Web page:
album “The Lost Sonatas of George Antheil” (Wergo CD 6661-2). A few years ago,
a missing movement was discovered at the Sacher Foundation in Basel, and many
missing indications were found in the original manuscript, so that the Sonata
Sauvage on this album is almost entirely
a new work. Other compositions reappeared by chance, such as Piece for Merle, which I
bought at an auction in New York, or the pianola roll of Serpent mécanique, which the pianist Marc-André Hamelin
found at an annual clearance sale at a New York library. This unique pianola
roll is original, and bears an autographed dedication from Antheil to Jan
Slivinsky. The world-premiere recording on this CD is arranged by Guy
Livingston, and performed at one piano simultaneously by three hard-working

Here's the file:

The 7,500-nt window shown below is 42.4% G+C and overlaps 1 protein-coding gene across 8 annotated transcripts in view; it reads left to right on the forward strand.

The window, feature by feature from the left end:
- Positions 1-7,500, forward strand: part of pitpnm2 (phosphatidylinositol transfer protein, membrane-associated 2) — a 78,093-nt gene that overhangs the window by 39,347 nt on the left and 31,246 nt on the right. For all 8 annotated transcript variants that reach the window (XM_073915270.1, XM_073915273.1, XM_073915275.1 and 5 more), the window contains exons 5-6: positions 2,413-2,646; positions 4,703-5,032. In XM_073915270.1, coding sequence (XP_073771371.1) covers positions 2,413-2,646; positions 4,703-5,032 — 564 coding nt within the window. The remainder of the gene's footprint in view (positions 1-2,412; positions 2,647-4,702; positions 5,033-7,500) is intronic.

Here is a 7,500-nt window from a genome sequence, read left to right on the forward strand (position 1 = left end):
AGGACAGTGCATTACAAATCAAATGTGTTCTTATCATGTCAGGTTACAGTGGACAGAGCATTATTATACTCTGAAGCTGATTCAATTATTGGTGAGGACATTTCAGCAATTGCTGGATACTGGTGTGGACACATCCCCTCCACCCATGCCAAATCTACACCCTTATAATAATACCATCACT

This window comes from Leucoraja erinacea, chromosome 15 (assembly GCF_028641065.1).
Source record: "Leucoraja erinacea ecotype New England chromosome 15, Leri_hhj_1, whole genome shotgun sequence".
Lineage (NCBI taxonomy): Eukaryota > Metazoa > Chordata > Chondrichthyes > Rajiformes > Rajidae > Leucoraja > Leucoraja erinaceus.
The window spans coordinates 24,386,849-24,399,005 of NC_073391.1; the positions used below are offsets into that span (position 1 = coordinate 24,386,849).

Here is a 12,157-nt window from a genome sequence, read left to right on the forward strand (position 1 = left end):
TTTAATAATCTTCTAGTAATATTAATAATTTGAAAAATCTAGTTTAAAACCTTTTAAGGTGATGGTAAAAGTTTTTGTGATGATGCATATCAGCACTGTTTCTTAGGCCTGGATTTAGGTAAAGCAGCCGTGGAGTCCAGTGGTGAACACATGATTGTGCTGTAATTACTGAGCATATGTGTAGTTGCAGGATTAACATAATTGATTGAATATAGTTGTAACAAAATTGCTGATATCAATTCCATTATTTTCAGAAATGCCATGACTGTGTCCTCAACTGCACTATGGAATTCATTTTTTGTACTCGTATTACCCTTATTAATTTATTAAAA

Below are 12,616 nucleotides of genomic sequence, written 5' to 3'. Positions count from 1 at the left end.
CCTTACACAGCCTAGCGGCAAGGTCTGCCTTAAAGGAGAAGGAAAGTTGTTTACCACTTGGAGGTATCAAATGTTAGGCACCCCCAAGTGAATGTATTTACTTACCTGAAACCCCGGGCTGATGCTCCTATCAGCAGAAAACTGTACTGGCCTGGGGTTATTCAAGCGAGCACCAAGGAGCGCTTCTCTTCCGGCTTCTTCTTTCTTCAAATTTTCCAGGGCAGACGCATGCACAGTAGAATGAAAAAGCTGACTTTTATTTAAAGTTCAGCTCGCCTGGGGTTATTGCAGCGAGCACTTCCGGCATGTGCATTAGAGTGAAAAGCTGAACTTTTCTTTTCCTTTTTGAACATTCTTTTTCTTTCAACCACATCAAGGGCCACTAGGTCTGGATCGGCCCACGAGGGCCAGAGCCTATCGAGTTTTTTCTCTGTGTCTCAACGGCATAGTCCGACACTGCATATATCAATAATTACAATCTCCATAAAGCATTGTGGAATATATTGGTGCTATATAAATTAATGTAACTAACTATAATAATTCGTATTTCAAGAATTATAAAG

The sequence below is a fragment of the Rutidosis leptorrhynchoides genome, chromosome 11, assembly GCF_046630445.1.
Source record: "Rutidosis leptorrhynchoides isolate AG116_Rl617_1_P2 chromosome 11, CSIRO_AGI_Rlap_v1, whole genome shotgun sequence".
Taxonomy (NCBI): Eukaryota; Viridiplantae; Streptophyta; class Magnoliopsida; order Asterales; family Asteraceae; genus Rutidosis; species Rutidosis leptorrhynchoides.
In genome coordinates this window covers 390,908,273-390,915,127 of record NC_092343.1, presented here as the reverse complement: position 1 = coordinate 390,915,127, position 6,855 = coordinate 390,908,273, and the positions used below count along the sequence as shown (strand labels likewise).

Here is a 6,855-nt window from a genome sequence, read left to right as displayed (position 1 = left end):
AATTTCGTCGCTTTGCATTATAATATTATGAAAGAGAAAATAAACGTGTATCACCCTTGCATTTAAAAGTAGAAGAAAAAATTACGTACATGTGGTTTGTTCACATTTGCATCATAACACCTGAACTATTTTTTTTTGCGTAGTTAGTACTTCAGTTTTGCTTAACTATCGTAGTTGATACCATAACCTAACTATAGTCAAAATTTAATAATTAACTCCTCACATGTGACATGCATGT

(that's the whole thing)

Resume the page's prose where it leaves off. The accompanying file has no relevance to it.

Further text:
pianists. — MP
Profane Waltzers courtesy of Arthur Rubinstein Music Collection, The Juilliard School Library.
Amirkhanian, Antheil Family, George Boziwick, Sheila Brennan, Ulrike
Bretz-Faust, Frank Brickle, Mme Bernadette Collette, David Flachs, Hélène
Fontanges, Eelco Grimm, Jane Gottlieb, Marc-André Hamelin, James R. Hawkins II,
Erik Hense, Sabine Hochhauser, Famille Jan, Famille Keler, Paul Lehrman, Renzo
Robert Livingston, Pierre Malbos, Peggy Monastra, Frank J. Oteri, Famille
Perrot, Mauro Piccinini, Robert Piencikowski, Roberta Roman, Cyril Roux,
Rubinstein Family, Oliver Schneller, Marilyn Smith, Maria Sperling, and the
Library of Congress, New York Public Library for the Performing Arts, UC Santa
Barbara Library, and Princeton University Library.
This CD was made possible with
financial support from
Fund for Music
Pro Musica Viva
– Maria Strecker-Daelen Stiftung